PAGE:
Rosé has a long history in the Pacific Northwest

Think pink when it comes to serving wine at holiday dinners

By Ken Robertson

As the Northwest wine industry began to emerge in the 1970s, the region’s grape growers, winemakers and consumers all looked elsewhere for guidance.

The two most powerful influences were California and France, so it was natural for growers to plant Chardonnay, Cabernet Sauvignon, Merlot, Pinot Noir, and, with a nod to the Germans, Riesling.

Almost completely absent from our region’s wines were examples of rosé. Oregon winemakers produced a few promising rosés made from Pinot Noir, and in Washington, Preston Wine Cellars of Pasco made a rather sweet version from Gamay Beaujolais grapes that endured for many vintages.

For about three decades, though, rosé languished in the Northwest, and what winemakers produced often was semi-sweet and often styled after California’s white Zin, which although popular, draws at best grudging acknowledgement from wine lovers.

Maury (Moe) Balcom (left) and Rob Griffin are shown here standing in the newest block of Sangiovese grape vines that Maury planted in his Balcom & Moe vineyard just north of Pasco, WA. in the summer of 2016.

That began to change early in the 21st century, partly because Northwest grape growers and winemakers, always an adventurous lot, decided to try something new. Among the first and most successful was Rob Griffin, owner and head winemaker of Barnard Griffin Winery in Richland, WA., who partnered with longtime grape-growing friend Maury Balcom to hatch something different.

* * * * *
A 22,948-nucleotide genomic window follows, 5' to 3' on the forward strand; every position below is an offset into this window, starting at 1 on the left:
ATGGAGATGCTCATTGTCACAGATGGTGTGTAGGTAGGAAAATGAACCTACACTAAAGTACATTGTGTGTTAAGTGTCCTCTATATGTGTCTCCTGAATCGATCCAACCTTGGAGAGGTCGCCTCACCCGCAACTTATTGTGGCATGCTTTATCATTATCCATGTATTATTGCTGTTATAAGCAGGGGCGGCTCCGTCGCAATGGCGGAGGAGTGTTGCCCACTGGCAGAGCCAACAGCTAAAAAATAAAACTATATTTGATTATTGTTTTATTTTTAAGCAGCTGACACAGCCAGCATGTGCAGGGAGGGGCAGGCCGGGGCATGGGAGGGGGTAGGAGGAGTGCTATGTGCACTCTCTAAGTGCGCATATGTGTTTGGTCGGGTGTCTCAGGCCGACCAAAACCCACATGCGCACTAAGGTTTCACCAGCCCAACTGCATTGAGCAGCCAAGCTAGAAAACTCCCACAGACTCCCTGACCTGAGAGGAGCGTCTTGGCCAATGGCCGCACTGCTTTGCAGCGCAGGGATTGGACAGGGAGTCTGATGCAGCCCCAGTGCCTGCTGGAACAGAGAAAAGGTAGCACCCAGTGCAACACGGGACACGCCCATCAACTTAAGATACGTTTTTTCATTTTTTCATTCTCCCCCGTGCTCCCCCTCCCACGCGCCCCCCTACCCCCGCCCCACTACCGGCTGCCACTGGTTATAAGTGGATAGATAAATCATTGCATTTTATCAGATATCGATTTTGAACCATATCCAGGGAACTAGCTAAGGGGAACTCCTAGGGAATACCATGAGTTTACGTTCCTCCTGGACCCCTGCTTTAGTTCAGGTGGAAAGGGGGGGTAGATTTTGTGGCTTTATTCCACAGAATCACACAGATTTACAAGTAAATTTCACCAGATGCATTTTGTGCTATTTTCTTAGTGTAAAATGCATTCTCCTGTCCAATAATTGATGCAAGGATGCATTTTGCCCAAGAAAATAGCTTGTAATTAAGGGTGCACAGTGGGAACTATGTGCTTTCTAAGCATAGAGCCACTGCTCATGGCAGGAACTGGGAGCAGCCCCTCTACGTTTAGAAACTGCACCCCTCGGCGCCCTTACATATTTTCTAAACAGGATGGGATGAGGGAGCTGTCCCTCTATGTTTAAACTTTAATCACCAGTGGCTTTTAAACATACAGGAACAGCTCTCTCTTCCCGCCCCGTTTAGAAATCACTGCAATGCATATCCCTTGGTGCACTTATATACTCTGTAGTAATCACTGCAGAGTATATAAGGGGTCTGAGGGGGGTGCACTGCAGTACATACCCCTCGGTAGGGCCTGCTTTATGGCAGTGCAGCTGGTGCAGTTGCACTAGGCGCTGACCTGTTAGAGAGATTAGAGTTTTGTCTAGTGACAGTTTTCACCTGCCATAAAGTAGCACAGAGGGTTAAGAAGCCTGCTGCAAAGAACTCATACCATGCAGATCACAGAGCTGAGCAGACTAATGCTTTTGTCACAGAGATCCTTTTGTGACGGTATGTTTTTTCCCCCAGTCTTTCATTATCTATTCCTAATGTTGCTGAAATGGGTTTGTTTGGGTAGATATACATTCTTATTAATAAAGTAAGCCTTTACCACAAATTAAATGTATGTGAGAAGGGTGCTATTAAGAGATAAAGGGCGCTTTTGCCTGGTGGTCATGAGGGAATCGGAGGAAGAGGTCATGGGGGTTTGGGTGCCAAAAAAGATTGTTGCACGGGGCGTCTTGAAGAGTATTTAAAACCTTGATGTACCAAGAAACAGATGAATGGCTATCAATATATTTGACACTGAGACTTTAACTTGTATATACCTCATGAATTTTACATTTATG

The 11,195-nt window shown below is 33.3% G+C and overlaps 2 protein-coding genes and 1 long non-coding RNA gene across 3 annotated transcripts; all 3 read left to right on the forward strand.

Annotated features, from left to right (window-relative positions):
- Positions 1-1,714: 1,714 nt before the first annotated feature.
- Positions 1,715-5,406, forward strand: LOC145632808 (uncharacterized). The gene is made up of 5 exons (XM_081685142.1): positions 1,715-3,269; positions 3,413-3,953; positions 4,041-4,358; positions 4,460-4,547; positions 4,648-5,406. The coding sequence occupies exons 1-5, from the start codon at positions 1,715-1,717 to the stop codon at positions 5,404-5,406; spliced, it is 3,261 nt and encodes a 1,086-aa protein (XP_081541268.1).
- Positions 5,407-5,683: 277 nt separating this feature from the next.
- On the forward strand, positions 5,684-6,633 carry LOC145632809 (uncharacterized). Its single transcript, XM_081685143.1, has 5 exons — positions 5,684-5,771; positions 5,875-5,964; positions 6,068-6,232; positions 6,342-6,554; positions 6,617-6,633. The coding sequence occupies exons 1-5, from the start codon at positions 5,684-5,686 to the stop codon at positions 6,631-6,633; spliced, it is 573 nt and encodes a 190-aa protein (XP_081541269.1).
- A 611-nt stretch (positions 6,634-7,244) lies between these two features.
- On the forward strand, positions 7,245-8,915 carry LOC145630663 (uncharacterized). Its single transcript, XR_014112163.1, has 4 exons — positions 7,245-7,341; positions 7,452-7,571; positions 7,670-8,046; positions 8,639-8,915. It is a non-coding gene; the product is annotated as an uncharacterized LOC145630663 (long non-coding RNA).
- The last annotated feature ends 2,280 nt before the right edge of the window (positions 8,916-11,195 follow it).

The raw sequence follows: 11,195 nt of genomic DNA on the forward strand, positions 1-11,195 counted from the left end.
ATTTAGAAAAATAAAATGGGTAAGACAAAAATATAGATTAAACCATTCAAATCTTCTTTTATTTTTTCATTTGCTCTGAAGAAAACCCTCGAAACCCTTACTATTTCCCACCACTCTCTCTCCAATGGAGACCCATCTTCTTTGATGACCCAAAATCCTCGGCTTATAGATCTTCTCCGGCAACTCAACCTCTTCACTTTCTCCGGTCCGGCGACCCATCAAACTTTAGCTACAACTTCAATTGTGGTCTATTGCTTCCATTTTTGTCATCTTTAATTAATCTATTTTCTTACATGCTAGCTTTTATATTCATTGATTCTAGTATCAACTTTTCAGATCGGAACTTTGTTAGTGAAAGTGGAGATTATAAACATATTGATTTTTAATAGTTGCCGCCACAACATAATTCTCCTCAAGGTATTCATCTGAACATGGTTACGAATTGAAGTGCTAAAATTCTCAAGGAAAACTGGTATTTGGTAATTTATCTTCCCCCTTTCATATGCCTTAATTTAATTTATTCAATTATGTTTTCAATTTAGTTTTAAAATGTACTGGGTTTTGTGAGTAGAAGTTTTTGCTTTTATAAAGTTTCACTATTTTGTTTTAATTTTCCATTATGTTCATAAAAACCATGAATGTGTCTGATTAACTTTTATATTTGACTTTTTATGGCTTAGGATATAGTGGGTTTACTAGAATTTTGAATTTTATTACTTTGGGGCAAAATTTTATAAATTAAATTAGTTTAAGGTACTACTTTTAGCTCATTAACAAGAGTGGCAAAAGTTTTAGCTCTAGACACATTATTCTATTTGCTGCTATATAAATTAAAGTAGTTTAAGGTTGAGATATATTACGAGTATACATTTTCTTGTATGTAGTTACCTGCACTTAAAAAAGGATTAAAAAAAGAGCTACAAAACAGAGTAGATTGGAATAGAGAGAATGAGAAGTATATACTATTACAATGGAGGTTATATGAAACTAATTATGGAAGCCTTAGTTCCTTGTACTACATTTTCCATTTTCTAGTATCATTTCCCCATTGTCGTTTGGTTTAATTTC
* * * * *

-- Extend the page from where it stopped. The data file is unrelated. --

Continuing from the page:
That something became Bernard Griffin’s highly praised, readily available and bargain priced Rosé of Sangiovese. Griffin and Balcom were unhappy with the result of their efforts to produce a red wine from Balcom’s Sangiovese acres, so they decided to try a rosé purpose-built from the start of the growing season back in 2002. Griffin made 200 cases of rosé that first year, and it rapidly sold out.

By 2005, he and Balcom had the grape-growing elements dialed in — early picked grapes with more acidity and less sugar, which means lower alcohol from fermentation, and his Rosé of Sangiovese began an astounding run of medals and awards.

The result has been 11 gold medals over the past 12 years at the San Francisco Chronicle judging — the nation’s largest wine judging event. The San Francisco awards also include four sweepstakes and five times best of class, plus an array of medals in many other competitions, including several Platinum awards in Wine Press Northwest magazine’s annual judging of the Northwest’s finest wines.

Others might argue that many factors combined to foster the rise of rosé, more popular in the Pacific Northwest and the nation about 15 years ago. But it’s clear that since the Barnard Griffin rose’ began to win with regularity, the number of dry and slightly sweet rosés being made has blossomed in Washington, Oregon and Idaho.

Earlier this year, I participated in the Northwest’s largest-ever judging of rosé sponsored by Wine Press Northwest magazine, which drew 125 different entries. What was striking was the astounding quantity of high-quality rosé available in 2017. The two panels of judges rated eight of those 125 rosés as double golds and another 22 as worthy of gold medals.

For the consumer, that’s doubly good news because you can buy top quality for wallet-friendly prices. That award-winning Barnard Griffin from 2016 was on sale in early fall for about $10 at my local grocer. Even its full price is only $14. Many others of top quality sell for similar prices. And it’s possible, but difficult to pay more than $25 for any Northwest rosé.